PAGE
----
On Apr 10, 2013, the S&P 500 index reached its all-time high of 1589.07 breaking its previous record intra-day high of 1576.09 on Oct 11, 2007. Its market capitalization has also swelled from just $5.9 trillion in 2009 to nearly $14.0 trillion. Close on the heels of the S&P 500 ascendancy, almost all the major indices except the Nasdaq Composite have hit record highs.
Although the S&P 500 index is regarded as the more accurate measure of the U.S. stock market and the economy as a whole, the spurt in indices across the board apparently signifies that the recovery from recession is complete and the economy is on its way up. Is that so? Before going further with the argument of whether the economic recovery is a mirage, let us look into the possible factors that have propelled the indices.
Favorable Stress Test Results
The stress test results, as revealed by the Federal Reserve in early March, showed that 17 of the top 18 banks in the country had the requisite wherewithal to withstand a crisis, simulated by severe conditions such as an unemployment rate of 12.1%, housing price decline of 20%, share price fall of 50%, and an aggregate loss of $462 billion in the banking system. The results signified a marked improvement in the liquidity of banks and denoted that the economy was relatively stronger than it was four years back when it was plagued by recession.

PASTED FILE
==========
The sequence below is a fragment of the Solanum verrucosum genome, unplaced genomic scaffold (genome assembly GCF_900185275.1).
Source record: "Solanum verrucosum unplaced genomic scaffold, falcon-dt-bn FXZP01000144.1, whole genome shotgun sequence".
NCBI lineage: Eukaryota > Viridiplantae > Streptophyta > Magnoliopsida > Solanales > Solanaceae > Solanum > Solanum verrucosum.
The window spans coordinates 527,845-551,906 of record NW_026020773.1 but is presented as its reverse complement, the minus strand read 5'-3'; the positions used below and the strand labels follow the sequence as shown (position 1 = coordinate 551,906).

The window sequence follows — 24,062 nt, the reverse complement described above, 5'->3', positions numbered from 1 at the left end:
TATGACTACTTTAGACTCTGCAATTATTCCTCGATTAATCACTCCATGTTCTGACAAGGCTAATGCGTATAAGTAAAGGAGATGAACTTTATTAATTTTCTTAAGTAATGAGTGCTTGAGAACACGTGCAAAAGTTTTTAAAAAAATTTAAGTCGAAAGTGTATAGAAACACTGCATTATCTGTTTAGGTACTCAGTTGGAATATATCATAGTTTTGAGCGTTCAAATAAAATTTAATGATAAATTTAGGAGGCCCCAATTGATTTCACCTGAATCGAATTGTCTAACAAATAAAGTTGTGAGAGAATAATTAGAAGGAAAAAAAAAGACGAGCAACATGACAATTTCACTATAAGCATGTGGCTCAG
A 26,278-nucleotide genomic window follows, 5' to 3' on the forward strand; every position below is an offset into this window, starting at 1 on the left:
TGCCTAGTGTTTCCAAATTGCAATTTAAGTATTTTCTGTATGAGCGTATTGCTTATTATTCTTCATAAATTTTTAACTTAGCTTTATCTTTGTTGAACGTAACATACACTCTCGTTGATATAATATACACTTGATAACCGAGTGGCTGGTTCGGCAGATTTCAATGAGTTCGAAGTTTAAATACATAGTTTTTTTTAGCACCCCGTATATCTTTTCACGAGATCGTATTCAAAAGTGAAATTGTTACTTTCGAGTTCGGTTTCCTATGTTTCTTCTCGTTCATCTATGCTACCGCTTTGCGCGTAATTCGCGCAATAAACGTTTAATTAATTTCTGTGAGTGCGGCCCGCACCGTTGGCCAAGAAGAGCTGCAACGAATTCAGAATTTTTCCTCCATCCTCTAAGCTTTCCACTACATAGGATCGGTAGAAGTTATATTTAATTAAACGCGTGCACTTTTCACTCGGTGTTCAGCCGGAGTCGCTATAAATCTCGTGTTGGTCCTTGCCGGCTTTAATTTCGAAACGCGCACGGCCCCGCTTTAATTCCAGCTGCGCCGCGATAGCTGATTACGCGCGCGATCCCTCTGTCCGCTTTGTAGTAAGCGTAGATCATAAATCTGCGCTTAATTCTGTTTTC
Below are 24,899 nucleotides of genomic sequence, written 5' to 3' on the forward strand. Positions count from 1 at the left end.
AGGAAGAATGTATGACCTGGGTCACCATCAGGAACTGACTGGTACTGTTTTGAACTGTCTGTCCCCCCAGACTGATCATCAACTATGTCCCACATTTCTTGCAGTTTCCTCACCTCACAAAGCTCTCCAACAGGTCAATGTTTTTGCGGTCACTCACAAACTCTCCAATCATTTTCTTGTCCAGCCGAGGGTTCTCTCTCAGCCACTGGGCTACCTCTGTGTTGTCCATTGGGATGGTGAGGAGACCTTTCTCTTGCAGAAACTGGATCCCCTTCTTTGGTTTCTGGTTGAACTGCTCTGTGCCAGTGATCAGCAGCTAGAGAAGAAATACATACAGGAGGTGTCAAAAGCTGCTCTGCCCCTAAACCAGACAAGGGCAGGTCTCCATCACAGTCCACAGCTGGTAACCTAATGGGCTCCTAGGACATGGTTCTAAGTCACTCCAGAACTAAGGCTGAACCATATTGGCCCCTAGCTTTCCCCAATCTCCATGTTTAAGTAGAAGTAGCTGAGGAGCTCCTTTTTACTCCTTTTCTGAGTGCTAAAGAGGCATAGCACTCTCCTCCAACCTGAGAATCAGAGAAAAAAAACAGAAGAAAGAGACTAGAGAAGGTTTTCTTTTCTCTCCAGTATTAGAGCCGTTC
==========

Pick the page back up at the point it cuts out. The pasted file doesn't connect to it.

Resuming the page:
As part of the study, the Fed analyzed loan- and account-level data of over two-thirds of the $4.2 trillion held in accrual loans and leases by these banks. These included data from 350 million domestic retail loans, including credit cards and mortgages, and more than 200,000 commercial loans.
Furthermore, the stress tests evaluated the banking system horizontally, rather than taking each bank in isolation. Consequently, it provided reliable information on the resilience of the banks, thereby signifying a relatively steady economy.
Rise in Home Prices
Another outwardly positive signal in the economy has been the continuous rise in home prices, as per the data from S&P/Case-Shiller index. Tracking changes in the residential real estate values across the country, the S&P/Case-Shiller Home Price Indices are arguably one of the best measures for the U.S. residential housing market and are calculated on a monthly basis using a three-month moving average.
The latest data from the January report divulged that although home prices are yet to reach the pre-recession peaks, they have risen the fastest since 2006. The 10-city composite climbed 7.3% in the trailing 12-month period, while the 20-city index escalated 8.1% as all cities posted gains on a yearly basis.
The U.S. job market was also supposedly improving as according to the latest U.S. job report, unemployment rate decreased to 7.6% in March from 7.7% in February with about 88,000 jobs added in the market. Although the job additions were significantly lesser than expected, the more talked-about point in the report was the drop in the unemployment rate, which apparently appears positive and augurs well for the economy that is limping back to normalcy from the wounds of a deep recession.
The Critical Analysis
However, a critical analysis would reveal that the dip in the unemployment was primarily attributable to 500,000 Americans dropping out of the labor force, which dragged the labor participation rate (the percentage of the population within the demographic age of 16 and over in the labor force) to a 34-year low of 63.3%.